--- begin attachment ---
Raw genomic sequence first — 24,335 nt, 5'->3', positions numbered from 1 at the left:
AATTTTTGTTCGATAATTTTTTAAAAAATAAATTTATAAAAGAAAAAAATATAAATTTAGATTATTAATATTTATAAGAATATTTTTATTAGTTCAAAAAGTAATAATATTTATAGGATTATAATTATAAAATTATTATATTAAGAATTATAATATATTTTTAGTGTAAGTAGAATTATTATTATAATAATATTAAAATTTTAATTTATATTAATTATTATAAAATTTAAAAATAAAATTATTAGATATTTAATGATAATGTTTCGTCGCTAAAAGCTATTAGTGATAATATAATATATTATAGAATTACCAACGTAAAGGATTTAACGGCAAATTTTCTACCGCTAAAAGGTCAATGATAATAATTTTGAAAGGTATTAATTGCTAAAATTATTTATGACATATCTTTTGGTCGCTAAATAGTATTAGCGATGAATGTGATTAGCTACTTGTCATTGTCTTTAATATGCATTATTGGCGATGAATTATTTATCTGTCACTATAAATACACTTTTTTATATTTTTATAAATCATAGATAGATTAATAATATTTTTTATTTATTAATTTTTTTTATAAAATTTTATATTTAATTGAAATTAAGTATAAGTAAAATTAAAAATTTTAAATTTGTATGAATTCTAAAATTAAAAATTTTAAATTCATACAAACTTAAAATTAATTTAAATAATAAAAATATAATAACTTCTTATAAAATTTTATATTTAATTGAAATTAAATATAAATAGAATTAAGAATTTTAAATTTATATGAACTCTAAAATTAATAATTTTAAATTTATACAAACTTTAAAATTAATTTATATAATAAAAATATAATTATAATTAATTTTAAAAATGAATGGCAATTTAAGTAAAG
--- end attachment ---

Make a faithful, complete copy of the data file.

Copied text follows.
Raw genomic sequence first — 24,335 nt, 5'->3', positions numbered from 1 at the left:
AATTTTTGTTCGATAATTTTTTAAAAAATAAATTTATAAAAGAAAAAAATATAAATTTAGATTATTAATATTTATAAGAATATTTTTATTAGTTCAAAAAGTAATAATATTTATAGGATTATAATTATAAAATTATTATATTAAGAATTATAATATATTTTTAGTGTAAGTAGAATTATTATTATAATAATATTAAAATTTTAATTTATATTAATTATTATAAAATTTAAAAATAAAATTATTAGATATTTAATGATAATGTTTCGTCGCTAAAAGCTATTAGTGATAATATAATATATTATAGAATTACCAACGTAAAGGATTTAACGGCAAATTTTCTACCGCTAAAAGGTCAATGATAATAATTTTGAAAGGTATTAATTGCTAAAATTATTTATGACATATCTTTTGGTCGCTAAATAGTATTAGCGATGAATGTGATTAGCTACTTGTCATTGTCTTTAATATGCATTATTGGCGATGAATTATTTATCTGTCACTATAAATACACTTTTTTATATTTTTATAAATCATAGATAGATTAATAATATTTTTTATTTATTAATTTTTTTTATAAAATTTTATATTTAATTGAAATTAAGTATAAGTAAAATTAAAAATTTTAAATTTGTATGAATTCTAAAATTAAAAATTTTAAATTCATACAAACTTAAAATTAATTTAAATAATAAAAATATAATAACTTCTTATAAAATTTTATATTTAATTGAAATTAAATATAAATAGAATTAAGAATTTTAAATTTATATGAACTCTAAAATTAATAATTTTAAATTTATACAAACTTTAAAATTAATTTATATAATAAAAATATAATTATAATTAATTTTAAAAATGAATGGCAATTTAAGTAAAG